Andreas F. Voegelin and Sammlung Ludwig/National Geographic Society/Antikenmuseum Basel
A bust of Tutankhamun portrays the child king as a robust young leader.
Jim Wallace, NPR
Zahi Hawass points out details of one of the four small coffins holding Tutankhamun's internal organs, removed before the king was mummified.
Zahi Hawass points out details of one of the four small coffins holding Tutankhamun's internal organs, removed before the king was mummified. Jim Wallace, NPR
A new exhibit, "Tutankhamun and the Golden Age of the Pharaohs," opens to the public Thursday at the Los Angeles County Museum of Art.
It's one of the most highly anticipated art shows this year, generating the kind of buzz King Tut once garnered when artifacts from his tomb first toured the United States more than a generation ago. The Tut mystique — combined with yards and yards of gold —- helped make the original Tutankhamun show back in 1979 the first blockbuster art exhibition.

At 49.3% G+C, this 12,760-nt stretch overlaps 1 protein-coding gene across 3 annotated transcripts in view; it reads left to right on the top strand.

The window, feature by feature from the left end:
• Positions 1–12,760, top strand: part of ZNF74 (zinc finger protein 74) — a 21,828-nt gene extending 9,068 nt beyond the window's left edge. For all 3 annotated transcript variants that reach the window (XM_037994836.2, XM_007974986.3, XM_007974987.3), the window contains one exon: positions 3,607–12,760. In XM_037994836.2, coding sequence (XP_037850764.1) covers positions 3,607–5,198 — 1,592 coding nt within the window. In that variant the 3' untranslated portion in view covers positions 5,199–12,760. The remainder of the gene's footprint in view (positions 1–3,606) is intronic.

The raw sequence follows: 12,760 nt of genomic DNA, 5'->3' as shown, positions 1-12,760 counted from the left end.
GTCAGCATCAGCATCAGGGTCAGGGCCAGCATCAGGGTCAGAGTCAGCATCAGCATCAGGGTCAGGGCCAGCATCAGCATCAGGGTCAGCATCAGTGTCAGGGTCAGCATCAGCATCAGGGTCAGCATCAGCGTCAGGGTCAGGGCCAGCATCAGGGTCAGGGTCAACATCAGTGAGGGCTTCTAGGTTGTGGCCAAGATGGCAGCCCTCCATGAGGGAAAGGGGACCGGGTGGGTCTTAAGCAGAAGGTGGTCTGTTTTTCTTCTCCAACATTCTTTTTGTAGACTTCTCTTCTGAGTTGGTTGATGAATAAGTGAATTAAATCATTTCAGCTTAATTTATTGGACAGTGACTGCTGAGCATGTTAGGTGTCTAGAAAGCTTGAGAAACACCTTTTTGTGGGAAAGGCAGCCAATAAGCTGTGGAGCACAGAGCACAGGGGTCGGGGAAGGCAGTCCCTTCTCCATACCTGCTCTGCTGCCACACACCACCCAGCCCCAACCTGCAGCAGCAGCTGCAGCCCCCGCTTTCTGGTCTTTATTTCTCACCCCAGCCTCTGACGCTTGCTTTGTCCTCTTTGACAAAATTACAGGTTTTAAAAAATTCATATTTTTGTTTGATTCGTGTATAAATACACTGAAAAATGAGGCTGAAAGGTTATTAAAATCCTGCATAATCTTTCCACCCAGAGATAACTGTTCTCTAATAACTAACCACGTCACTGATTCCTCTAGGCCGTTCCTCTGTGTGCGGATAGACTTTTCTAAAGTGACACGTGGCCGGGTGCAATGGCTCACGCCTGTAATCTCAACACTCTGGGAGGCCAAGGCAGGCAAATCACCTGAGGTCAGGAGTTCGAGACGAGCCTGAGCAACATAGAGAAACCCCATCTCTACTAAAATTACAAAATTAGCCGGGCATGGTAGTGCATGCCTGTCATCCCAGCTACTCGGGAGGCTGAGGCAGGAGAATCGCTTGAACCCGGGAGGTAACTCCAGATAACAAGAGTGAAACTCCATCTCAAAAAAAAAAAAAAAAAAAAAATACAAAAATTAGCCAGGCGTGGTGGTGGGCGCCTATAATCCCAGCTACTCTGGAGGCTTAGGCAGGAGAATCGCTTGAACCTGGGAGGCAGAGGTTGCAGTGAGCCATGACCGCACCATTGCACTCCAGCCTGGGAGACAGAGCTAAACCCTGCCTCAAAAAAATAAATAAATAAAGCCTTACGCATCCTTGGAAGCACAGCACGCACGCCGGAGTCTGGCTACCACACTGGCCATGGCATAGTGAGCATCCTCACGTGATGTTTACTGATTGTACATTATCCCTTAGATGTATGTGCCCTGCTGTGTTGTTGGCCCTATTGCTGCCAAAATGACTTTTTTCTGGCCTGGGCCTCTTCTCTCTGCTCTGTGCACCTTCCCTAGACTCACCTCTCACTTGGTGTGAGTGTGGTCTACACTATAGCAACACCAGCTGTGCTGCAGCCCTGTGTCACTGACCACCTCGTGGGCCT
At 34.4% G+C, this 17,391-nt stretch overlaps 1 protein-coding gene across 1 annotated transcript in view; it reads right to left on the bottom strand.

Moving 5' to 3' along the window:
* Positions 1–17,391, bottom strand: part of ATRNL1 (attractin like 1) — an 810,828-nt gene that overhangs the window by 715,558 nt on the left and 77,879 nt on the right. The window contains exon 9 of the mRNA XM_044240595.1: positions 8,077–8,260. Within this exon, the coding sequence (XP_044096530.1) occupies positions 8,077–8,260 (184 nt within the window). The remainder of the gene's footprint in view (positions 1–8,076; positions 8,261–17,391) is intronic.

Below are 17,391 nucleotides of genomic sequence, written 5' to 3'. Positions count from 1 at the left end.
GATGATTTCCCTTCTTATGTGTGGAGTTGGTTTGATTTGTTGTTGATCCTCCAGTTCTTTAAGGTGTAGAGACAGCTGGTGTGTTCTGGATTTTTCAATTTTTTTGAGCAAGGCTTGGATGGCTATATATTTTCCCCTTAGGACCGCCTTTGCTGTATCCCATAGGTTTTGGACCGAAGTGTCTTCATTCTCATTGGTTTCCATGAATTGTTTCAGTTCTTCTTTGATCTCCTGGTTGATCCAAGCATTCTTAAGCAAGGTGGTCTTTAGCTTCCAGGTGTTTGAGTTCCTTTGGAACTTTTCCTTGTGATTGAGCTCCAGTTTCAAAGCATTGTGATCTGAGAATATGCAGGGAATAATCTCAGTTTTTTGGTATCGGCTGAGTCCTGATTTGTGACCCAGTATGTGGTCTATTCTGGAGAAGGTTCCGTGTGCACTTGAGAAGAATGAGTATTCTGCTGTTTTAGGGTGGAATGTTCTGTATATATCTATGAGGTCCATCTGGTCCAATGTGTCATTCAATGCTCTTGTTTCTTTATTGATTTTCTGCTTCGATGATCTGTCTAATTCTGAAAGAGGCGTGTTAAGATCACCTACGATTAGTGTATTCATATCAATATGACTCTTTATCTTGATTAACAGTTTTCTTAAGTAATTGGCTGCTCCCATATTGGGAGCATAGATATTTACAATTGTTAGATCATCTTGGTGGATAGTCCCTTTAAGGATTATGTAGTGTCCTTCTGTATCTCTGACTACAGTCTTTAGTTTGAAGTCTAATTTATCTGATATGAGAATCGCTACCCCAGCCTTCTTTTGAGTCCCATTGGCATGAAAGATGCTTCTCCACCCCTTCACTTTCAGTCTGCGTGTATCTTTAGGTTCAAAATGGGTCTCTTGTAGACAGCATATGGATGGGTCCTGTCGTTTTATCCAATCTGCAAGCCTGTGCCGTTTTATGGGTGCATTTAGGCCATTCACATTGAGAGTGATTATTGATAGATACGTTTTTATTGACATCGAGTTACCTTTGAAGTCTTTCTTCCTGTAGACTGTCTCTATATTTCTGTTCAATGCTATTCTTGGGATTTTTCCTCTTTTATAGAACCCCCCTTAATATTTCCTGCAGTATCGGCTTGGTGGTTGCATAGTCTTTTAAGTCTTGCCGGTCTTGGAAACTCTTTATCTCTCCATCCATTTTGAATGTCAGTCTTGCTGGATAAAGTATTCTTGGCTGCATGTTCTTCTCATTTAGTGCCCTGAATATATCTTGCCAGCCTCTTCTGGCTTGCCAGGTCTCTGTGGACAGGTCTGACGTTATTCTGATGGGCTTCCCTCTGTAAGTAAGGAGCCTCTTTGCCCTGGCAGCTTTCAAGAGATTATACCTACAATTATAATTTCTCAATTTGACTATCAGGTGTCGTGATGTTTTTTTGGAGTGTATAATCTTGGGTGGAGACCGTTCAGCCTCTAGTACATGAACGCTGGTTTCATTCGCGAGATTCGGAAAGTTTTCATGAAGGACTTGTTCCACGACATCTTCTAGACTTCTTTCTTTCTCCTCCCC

This time around, some never-before-seen artifacts dating back 3,300 to 3,500 years will be on display. The driving force behind this art event is Zahi Hawass, Egypt's secretary general of the Supreme Council of Antiquities.
The star of the original show was an elaborate, heavy gold mask that had for millennia covered the face of the young king's mummy. The gold mask didn't make the trip this time around — but the big news in the current exhibition is a digital display of what King Tut might have actually looked like, based on a CT scan overseen by Hawass last winter.
After Los Angeles, the exhibit will travel to Ft. Lauderdale, Fla., Chicago and Philadelphia.